Unwelcome Change at Cass
On december 10, I received an email announcing "New Partnerships to Help Deliver More Accurate, Relevant Insights"
First, we’ve partnered with the University of Tennessee’s Global Supply Chain Institute to enhance the methodology used to produce our truckload and intermodal indexes, which are widely used barometers of transportation pricing.
We are also joining forces with financial services firm Stifel to provide monthly insights into the freight market dynamics that the data represents. Managing director and head of their well-known Global Transportation & Logistics Research practice, Dave Ross, will author our new Cass Transportation Indexes Report. The report, which will be an adaptation of the existing Cass Freight Index Report, will cover all of our indexes and, by design, be shorter and more consumable than the previous publication.
The November Cass Transportation report, Flat is the New Up, is a hollow version of the former.
- China - Gone
- Global Reports - Gone
- Cass to GDP Comparisons - Gone
- Recession Comparisons - Gone
Most of the hard-hitting analysis is gone. Here are a couple of key snips from the new report.
Cass Freight Index - Shipments
Both the shipments and expenditures components of the Cass Freight Index remain down from their peaks in May and September of 2018, respectively, but both appear to be getting “less bad” with y/y comps not off as much as we saw in October. Over the coming months, expect y/y growth to flatten out, as the industrial economy is expected to bottom, while the consumer remains relatively healthy.
Shipment volumes, which have been negative y/y all year, fell 3.3% y/y in November. We’ve been talking for several quarters now about how we’re in another freight recession (the other being 2015-2016) during this long-tenured economic expansion in the U.S., which shows most clearly in the rail carload, LTL tonnage, and Cass shipment data. Some of this is due to an inventory destock (primarily at the retail level), while much is due to the softening industrial economy (where we believe inventories are still elevated). Moving into 2020, we expect volumes to flatten out but not surge much, and a turn to positive y/y comps in the shipments index could be seen as soon as January 2020.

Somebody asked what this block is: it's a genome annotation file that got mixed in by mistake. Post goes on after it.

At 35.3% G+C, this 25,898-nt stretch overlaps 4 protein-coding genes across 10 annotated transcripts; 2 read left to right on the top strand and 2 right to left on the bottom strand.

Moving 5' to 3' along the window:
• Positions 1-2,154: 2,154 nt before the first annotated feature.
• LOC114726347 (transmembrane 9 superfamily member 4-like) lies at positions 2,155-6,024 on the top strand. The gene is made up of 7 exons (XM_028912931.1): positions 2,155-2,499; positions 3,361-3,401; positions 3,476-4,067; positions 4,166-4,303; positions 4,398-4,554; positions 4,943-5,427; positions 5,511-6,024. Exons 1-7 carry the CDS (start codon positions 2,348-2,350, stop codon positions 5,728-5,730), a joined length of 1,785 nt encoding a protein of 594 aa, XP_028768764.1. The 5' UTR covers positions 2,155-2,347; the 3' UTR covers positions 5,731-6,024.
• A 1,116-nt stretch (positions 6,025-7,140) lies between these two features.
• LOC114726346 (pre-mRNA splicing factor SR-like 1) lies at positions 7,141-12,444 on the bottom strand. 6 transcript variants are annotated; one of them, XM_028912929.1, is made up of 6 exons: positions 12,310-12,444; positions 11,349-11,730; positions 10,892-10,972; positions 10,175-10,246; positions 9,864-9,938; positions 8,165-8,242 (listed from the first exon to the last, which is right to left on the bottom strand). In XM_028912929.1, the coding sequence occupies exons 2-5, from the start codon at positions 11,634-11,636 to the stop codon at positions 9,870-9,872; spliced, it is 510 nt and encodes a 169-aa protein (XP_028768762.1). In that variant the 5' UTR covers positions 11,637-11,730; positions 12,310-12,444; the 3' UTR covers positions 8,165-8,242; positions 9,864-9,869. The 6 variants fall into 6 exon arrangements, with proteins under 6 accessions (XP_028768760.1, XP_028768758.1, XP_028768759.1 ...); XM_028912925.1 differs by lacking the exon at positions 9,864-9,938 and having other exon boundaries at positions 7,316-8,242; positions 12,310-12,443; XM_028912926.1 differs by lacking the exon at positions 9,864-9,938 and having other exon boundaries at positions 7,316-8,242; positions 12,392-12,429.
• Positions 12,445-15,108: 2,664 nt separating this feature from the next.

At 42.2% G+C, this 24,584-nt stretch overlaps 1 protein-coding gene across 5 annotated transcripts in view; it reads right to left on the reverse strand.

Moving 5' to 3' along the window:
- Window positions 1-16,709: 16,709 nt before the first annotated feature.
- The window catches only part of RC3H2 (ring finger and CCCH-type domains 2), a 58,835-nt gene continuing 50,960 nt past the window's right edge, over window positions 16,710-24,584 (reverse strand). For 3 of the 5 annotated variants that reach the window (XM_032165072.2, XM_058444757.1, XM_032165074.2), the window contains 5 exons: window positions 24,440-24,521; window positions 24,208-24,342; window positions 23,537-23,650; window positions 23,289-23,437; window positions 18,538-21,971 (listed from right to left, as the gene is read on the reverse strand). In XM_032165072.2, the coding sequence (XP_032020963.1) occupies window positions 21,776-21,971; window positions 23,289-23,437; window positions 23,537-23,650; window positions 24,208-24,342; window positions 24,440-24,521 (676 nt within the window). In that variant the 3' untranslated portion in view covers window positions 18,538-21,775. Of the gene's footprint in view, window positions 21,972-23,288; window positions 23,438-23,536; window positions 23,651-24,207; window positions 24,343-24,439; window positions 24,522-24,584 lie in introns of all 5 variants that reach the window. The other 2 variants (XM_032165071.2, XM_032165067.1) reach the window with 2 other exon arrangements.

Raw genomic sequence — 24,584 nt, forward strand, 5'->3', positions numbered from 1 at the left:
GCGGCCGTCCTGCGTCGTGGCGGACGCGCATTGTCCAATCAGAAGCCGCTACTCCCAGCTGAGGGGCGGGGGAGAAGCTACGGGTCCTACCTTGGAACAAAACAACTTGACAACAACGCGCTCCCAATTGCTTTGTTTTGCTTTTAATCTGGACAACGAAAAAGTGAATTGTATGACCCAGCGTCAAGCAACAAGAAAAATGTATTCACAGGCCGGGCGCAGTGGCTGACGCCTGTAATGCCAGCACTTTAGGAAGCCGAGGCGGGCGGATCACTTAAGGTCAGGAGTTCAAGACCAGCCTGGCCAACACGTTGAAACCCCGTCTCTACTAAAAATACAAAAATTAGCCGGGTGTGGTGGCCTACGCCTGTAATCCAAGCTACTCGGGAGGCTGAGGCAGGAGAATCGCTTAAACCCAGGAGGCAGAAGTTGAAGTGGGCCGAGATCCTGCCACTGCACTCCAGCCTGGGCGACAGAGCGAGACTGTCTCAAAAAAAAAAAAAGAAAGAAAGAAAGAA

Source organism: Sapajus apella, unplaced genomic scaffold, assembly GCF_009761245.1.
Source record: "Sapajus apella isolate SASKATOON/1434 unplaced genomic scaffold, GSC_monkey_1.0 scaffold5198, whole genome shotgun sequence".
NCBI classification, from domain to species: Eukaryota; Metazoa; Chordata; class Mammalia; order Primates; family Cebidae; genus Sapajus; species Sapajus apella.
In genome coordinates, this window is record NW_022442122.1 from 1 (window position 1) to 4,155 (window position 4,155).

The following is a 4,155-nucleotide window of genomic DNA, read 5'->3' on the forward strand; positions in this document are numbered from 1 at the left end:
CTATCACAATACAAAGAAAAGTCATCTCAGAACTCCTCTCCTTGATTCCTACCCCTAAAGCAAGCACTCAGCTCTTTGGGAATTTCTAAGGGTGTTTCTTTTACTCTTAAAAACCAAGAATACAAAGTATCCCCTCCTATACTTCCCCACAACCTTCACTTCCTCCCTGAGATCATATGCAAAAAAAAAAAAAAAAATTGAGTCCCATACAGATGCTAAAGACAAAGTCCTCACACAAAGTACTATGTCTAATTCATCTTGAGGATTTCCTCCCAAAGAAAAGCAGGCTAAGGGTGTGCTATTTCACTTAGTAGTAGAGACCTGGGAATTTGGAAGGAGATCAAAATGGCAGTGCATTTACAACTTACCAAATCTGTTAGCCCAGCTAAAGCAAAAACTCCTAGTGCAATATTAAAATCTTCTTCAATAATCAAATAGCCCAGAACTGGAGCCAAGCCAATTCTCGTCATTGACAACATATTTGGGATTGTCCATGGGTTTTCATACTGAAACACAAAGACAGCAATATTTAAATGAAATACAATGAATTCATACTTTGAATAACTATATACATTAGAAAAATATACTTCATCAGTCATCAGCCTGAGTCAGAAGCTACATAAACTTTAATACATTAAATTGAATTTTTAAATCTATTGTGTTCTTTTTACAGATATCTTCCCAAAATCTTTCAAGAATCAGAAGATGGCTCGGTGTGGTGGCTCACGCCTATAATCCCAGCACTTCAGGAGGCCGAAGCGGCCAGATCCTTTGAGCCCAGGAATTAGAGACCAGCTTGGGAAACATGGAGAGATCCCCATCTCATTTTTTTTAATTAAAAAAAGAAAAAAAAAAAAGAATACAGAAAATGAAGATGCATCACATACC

Cass Freight Index - Expenditures
Freight expenditures (i.e., the total dollars spent on freight), dropped 1.4% vs year-ago levels. Although spending is down, the fact that shipments dropped more than spending implies that pricing remains above late 2018 levels. The fact that average spend per unit is up may sound strange, given the sharp drop in spot truckload rates in 2019 vs 2018, but most shippers move freight through the contract market, which necessarily lags any big changes in supply/demand. Therefore, many contracts that were repriced in 2018 still carried into and through much of 2019. Since the Cass Freight Index is a mix of freight modes (but >50% truckload), the outperformance of expenditures vs volumes reflects not only the aforementioned lag effect but also the better pricing power exhibited by the rail, intermodal, parcel, and LTL sectors. We expect transport pricing growth to moderate in 2020 but remain inflationary, so our forecast is for freight expenditures to modestly outpace a generally flattish volume environment.
Gone - GDP - This is Last Month's Chart
Gone - Eurozone - This is Last Month's Chart
Gone - AsiaPacific - This is Last Month's Chart
Gone - Shanghai - This is Last Month's Chart
Flat is the new up, and less is the new more.
Mike "Mish" Shedlock